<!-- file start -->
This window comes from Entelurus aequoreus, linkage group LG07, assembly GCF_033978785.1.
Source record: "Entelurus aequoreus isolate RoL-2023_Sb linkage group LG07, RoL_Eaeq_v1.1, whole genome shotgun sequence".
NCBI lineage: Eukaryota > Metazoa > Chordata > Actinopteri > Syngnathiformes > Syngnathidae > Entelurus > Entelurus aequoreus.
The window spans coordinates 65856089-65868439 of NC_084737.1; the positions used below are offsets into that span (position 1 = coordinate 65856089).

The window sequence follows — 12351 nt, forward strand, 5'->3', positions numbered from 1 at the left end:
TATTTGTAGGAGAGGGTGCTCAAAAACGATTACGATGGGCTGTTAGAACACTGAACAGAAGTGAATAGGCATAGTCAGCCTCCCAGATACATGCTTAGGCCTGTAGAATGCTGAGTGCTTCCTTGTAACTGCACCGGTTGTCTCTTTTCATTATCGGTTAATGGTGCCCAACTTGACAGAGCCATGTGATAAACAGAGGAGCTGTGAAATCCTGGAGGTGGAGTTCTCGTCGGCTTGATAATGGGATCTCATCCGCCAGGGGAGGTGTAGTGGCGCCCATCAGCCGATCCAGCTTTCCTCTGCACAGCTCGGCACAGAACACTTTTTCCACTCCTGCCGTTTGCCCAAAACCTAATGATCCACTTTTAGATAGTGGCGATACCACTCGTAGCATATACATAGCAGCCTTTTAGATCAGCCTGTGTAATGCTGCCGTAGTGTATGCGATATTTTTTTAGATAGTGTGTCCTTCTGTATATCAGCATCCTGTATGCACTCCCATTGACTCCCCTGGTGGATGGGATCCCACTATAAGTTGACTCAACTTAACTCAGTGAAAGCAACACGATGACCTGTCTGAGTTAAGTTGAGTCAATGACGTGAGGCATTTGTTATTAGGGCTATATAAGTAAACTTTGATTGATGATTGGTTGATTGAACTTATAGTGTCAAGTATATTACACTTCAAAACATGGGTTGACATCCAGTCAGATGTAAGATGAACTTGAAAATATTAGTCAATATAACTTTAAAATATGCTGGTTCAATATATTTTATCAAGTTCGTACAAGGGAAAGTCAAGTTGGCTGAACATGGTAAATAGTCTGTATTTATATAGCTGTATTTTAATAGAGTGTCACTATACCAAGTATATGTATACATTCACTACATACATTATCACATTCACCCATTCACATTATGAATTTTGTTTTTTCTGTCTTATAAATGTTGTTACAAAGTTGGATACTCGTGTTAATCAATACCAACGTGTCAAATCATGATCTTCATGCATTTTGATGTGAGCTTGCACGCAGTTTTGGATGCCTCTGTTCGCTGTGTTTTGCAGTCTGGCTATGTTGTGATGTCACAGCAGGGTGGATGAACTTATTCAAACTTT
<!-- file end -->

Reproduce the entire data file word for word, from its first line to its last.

This window comes from Entelurus aequoreus, linkage group LG07, assembly GCF_033978785.1.
Source record: "Entelurus aequoreus isolate RoL-2023_Sb linkage group LG07, RoL_Eaeq_v1.1, whole genome shotgun sequence".
NCBI lineage: Eukaryota > Metazoa > Chordata > Actinopteri > Syngnathiformes > Syngnathidae > Entelurus > Entelurus aequoreus.
The window spans coordinates 65856089-65868439 of NC_084737.1; the positions used below are offsets into that span (position 1 = coordinate 65856089).

The window sequence follows — 12351 nt, forward strand, 5'->3', positions numbered from 1 at the left end:
TATTTGTAGGAGAGGGTGCTCAAAAACGATTACGATGGGCTGTTAGAACACTGAACAGAAGTGAATAGGCATAGTCAGCCTCCCAGATACATGCTTAGGCCTGTAGAATGCTGAGTGCTTCCTTGTAACTGCACCGGTTGTCTCTTTTCATTATCGGTTAATGGTGCCCAACTTGACAGAGCCATGTGATAAACAGAGGAGCTGTGAAATCCTGGAGGTGGAGTTCTCGTCGGCTTGATAATGGGATCTCATCCGCCAGGGGAGGTGTAGTGGCGCCCATCAGCCGATCCAGCTTTCCTCTGCACAGCTCGGCACAGAACACTTTTTCCACTCCTGCCGTTTGCCCAAAACCTAATGATCCACTTTTAGATAGTGGCGATACCACTCGTAGCATATACATAGCAGCCTTTTAGATCAGCCTGTGTAATGCTGCCGTAGTGTATGCGATATTTTTTTAGATAGTGTGTCCTTCTGTATATCAGCATCCTGTATGCACTCCCATTGACTCCCCTGGTGGATGGGATCCCACTATAAGTTGACTCAACTTAACTCAGTGAAAGCAACACGATGACCTGTCTGAGTTAAGTTGAGTCAATGACGTGAGGCATTTGTTATTAGGGCTATATAAGTAAACTTTGATTGATGATTGGTTGATTGAACTTATAGTGTCAAGTATATTACACTTCAAAACATGGGTTGACATCCAGTCAGATGTAAGATGAACTTGAAAATATTAGTCAATATAACTTTAAAATATGCTGGTTCAATATATTTTATCAAGTTCGTACAAGGGAAAGTCAAGTTGGCTGAACATGGTAAATAGTCTGTATTTATATAGCTGTATTTTAATAGAGTGTCACTATACCAAGTATATGTATACATTCACTACATACATTATCACATTCACCCATTCACATTATGAATTTTGTTTTTTCTGTCTTATAAATGTTGTTACAAAGTTGGATACTCGTGTTAATCAATACCAACGTGTCAAATCATGATCTTCATGCATTTTGATGTGAGCTTGCACGCAGTTTTGGATGCCTCTGTTCGCTGTGTTTTGCAGTCTGGCTATGTTGTGATGTCACAGCAGGGTGGATGAACTTATTCAAACTTT